Individuals with disabilities comprise the largest minority group in America. They are unique in that they are the only minority group that any of us can join at any time. Over 56 million Americans are effected by some type of disability, including one out of every four Americans between the ages of 65-69 that is effected by a severe disability. Chances are high that you have friends, family members, or colleagues that are effected by a disability. Next time you are meeting up with that person, consider discussing how estate planning and guardianship intertwine with disabled individuals.
The best option for anyone, but especially individuals dealing with a disability, is to execute powers of attorney and medical directives. If the individual has the required mental capacity, then these documents should be nearly mandatory to have. These documents can appoint people to assist with simple every day matters, but can also step in and make medical decisions if necessary. A directive to physicians (aka “Living Will”) will allow the individual to choose to receive or reject life sustaining treatment in the event that a physician diagnoses the patient to a terminal or irreversible condition.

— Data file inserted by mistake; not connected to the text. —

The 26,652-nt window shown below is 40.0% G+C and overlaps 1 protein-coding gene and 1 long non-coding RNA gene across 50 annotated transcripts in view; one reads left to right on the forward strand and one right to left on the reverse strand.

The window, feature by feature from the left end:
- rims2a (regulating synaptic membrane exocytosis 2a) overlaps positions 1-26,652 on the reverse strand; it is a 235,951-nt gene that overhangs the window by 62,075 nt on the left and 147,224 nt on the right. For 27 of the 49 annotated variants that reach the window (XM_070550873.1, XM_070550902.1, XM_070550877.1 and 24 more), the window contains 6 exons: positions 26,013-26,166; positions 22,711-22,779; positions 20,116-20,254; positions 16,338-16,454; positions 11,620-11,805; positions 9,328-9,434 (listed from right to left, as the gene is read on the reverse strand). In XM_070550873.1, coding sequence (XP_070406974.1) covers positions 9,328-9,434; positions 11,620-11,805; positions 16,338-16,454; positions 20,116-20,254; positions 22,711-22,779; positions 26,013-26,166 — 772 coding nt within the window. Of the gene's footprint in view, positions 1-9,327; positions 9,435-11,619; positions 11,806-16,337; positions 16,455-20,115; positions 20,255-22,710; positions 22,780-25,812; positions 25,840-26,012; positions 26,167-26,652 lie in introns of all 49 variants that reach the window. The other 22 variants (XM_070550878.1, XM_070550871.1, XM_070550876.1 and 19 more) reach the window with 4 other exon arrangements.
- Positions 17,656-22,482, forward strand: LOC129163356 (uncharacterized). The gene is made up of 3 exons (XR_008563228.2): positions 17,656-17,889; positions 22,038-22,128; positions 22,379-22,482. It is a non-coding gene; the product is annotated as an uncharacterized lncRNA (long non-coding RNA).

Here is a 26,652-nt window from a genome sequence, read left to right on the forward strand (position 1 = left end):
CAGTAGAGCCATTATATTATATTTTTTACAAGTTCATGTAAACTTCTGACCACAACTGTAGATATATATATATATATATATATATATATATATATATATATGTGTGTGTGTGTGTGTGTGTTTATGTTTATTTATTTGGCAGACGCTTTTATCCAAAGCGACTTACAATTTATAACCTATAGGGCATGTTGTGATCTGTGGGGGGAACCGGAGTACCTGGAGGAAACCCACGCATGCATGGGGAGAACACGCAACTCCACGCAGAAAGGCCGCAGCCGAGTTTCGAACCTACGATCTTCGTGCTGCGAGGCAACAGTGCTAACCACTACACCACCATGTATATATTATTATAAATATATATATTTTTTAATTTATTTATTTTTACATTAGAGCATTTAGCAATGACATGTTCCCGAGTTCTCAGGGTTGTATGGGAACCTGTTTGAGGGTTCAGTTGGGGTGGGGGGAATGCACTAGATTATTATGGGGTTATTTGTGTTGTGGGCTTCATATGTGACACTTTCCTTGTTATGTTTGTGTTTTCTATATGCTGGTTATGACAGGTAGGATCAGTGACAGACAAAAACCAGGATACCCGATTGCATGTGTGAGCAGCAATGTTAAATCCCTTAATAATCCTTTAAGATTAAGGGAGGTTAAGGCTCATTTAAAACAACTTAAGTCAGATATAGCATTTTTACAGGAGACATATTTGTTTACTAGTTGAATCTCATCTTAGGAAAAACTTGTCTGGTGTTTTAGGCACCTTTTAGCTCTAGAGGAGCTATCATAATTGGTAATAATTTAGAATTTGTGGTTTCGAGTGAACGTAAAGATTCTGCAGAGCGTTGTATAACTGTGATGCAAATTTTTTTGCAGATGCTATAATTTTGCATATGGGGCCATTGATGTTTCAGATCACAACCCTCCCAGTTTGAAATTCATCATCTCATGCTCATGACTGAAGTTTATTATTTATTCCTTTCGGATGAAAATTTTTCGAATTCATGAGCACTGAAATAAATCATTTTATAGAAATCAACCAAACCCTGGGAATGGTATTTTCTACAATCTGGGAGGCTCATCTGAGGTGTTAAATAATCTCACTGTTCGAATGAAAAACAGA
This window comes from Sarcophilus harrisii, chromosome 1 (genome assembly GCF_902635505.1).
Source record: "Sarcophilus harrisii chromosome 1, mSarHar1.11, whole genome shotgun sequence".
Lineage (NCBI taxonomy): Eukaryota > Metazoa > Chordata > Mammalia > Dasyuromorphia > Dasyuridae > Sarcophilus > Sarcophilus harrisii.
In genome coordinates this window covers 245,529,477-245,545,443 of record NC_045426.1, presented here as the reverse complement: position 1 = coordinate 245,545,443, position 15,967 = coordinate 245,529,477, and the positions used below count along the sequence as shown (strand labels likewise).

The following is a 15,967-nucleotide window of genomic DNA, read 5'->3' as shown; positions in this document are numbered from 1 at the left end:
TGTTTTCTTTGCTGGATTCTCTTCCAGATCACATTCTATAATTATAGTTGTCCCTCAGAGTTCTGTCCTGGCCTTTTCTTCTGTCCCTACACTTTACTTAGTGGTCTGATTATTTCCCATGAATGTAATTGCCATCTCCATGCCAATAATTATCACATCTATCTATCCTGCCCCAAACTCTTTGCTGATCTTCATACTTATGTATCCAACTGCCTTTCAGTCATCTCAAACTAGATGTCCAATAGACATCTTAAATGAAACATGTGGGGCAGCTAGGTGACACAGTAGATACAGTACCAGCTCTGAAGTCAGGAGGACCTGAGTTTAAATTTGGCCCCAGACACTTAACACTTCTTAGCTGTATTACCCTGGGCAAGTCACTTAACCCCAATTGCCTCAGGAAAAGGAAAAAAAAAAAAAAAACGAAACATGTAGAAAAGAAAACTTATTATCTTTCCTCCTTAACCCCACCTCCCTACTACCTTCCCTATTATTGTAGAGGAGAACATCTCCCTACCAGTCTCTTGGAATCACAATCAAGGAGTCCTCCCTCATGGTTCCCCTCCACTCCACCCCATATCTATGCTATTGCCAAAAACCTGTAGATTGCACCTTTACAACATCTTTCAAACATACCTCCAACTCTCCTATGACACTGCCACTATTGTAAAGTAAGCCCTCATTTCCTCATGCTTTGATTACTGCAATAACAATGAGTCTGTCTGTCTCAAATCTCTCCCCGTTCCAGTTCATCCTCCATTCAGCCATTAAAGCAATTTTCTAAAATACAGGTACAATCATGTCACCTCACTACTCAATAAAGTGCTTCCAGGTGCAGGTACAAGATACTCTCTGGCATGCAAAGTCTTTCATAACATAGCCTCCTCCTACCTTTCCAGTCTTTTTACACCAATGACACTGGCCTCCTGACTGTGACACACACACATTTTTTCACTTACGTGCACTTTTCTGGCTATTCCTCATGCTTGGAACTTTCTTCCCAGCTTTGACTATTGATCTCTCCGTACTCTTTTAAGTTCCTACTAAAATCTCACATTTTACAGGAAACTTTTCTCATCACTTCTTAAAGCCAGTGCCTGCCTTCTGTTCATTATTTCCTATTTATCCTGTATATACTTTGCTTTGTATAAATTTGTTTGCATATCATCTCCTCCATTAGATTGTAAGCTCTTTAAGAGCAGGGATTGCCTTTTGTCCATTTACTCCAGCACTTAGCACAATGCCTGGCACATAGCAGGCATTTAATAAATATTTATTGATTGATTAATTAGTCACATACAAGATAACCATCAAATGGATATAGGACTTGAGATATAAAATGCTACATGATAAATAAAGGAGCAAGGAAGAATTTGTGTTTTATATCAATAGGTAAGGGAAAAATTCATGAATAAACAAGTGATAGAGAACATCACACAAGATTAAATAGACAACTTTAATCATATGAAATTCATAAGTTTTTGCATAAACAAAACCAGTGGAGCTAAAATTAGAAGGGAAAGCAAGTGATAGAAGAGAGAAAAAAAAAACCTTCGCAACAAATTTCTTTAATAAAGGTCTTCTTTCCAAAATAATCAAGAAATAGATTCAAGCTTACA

If the individual is effected by a mental disability that does not allow them to execute documents by reason of lack of capacity, a guardianship might be required in order to best take care of the person. A guardianship is a court supervised legal matter where the court appoints a party as guardian to manage a ward’s finances and or to make medical decisions for a party that is shown to no longer possess the capacity to make one’s own decisions. Guardianship attorneys are required to consider alternatives that would accomplish the objective of caring for the disabled person, but do so without restricting all of the individual’s rights and privileges. Unfortunately, certain situations make a full guardianship unavoidable. Even in those situations, it is important to remember the real issue in play, which is the safety and care of the disabled person. The next time you are talking with a person effected by a disability, consider referring them to an estate planning/guardianship attorney. They will be able to go in to more depth about estate planning documents, guardianships, and alternatives to ensure that your friends and loved ones have the care that they need.